'We reject their support': Trump campaign strongly declines Taliban endorsement for his 2020 reelection

President Donald Trump. Getty
A Taliban representative said the group supported the re-election of President Donald Trump on Friday, according to CBS News.
"When we heard that Trump was COVID-19 positive, we were concerned about his health, but it seems he is getting better," said a senior leader.
Tim Murtaugh, the campaign leader for Trump's re-election, told Insider he had declined the group's approval.
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A Taliban representative said the group supported the re-election of President Donald Trump on Friday, according to CBS News.
"We hope that he wins the election and ends the US military presence in Afghanistan," Taliban spokesman Zabihullah Mujahid told the news organization.
Mujahid reportedly added that he approved of the Trump campaign slogan "America first". Trump has mentioned the phrase in numerous speeches during his presidency and campaign.
"It's been Trump's slogan from the start that they aren't cops for the world and don't want a single flag and anthem for the globe, but their priority is America," Mujahid told CBS News.
Another senior group leader said he became concerned after the U.S. president tested positive for the coronavirus earlier this month.
"When we heard that Trump was COVID-19 positive, we were concerned about his health, but it appears he is doing better," the executive told CBS News.
A senior Taliban member reportedly added: "Trump may be ridiculous to the rest of the world, but he is a sensible and wise man for the Taliban."
Afghan Taliban fighters. AP photo
Tim Murtaugh, the communications director for Trump's re-election, vehemently denied the group's statements and ripped off former Vice President Joe Biden's tenure.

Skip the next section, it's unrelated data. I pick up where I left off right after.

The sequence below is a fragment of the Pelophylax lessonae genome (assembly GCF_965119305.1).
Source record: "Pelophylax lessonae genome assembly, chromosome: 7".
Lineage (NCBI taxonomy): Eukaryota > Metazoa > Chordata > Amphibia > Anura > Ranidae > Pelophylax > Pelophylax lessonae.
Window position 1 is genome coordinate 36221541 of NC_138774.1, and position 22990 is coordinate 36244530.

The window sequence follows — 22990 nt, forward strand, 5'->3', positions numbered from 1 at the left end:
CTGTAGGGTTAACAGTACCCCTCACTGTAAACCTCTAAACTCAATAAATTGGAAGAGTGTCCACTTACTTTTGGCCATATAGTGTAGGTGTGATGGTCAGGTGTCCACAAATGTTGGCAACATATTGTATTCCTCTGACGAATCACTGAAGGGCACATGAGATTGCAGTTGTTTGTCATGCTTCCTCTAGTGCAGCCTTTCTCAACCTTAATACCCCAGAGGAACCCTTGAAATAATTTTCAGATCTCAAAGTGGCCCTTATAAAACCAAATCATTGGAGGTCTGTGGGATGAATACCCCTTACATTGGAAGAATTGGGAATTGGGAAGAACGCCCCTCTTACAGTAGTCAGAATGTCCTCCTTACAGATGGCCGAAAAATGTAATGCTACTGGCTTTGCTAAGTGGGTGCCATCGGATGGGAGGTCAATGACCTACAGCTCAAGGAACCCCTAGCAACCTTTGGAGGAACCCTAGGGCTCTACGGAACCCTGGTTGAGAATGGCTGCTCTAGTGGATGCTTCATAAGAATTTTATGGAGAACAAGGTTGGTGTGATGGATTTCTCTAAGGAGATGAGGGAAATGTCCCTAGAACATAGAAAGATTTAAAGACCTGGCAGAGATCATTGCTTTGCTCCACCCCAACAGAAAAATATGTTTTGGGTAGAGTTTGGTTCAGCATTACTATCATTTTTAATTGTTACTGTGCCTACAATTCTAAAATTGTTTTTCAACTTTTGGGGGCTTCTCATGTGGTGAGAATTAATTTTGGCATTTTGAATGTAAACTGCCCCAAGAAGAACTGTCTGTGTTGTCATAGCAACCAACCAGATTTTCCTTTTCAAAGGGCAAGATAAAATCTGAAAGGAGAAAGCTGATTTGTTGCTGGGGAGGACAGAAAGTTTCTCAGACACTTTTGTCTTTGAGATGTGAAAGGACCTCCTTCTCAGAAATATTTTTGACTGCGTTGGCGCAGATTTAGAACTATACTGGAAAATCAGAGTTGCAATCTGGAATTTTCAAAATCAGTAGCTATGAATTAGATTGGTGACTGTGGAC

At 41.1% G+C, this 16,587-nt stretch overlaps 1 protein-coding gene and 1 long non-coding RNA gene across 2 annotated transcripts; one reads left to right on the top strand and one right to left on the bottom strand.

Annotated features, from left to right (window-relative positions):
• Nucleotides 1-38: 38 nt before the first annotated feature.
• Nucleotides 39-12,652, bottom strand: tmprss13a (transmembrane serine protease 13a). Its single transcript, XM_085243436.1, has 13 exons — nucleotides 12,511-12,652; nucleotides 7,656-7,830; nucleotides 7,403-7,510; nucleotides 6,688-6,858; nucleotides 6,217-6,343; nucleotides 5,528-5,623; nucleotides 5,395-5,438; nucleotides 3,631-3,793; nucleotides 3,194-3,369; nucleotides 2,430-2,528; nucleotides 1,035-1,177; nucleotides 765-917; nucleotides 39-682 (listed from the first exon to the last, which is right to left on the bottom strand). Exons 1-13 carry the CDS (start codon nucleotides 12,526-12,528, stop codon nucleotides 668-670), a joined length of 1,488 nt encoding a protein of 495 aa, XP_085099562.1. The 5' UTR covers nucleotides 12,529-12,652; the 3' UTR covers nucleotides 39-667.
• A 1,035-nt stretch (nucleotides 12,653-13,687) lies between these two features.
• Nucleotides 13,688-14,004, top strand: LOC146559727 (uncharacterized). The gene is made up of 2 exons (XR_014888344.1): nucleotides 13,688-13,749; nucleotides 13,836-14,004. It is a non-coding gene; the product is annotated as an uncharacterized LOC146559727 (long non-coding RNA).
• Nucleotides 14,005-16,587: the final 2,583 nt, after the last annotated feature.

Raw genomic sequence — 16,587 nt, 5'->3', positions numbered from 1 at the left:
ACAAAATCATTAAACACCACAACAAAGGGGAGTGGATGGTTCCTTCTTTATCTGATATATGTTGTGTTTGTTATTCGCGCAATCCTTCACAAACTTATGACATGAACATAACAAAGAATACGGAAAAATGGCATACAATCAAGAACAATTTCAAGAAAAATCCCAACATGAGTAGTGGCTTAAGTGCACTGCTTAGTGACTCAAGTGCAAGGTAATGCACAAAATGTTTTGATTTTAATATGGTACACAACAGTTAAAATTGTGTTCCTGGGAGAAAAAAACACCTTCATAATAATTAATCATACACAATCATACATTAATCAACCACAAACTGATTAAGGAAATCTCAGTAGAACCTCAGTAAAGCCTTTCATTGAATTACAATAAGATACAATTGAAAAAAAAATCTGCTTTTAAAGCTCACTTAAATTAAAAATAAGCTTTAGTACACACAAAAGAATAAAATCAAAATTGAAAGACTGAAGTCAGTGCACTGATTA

"We reject their support and the Taliban should know that the president will always protect American interests by whatever means necessary, unlike Joe Biden, who refused to take out Osama bin Laden and Qassem Soleimani," Murtaugh said in a statement to insiders.
The terrorist organization's statements come when Trump announced on Wednesday that he wanted to completely withdraw all US troops from Afghanistan by Christmas time.
"We should have the small remaining number of our BRAVE men and women serving at home in Afghanistan by Christmas," Trump tweeted.
It is unclear how many U.S. forces are left in the country. However, the US Central Command, the military command responsible for the region, had previously announced that around 4,500 soldiers would be expected in Afghanistan by November.
Following Trump's tweet, Mujahid described the move as "a very positive move," according to the Washington Post.
U.S. military officials were surprised by Trump's Twitter announcement, which prevailed throughout his presidency. Republican lawmakers and former military leaders also expressed frustration at the time of the withdrawal, leading many to speculate that the terrorist group would skyrocket after the US withdrawal.
Meanwhile, peace talks between the Afghan government and the Taliban are ongoing. In February, the United States signed a peace agreement that included steps to withdraw all forces from the country in exchange for security guarantees. However, the effectiveness of the peace deal has been called into question due to the continuing violence against the Afghan armed forces by the Taliban.
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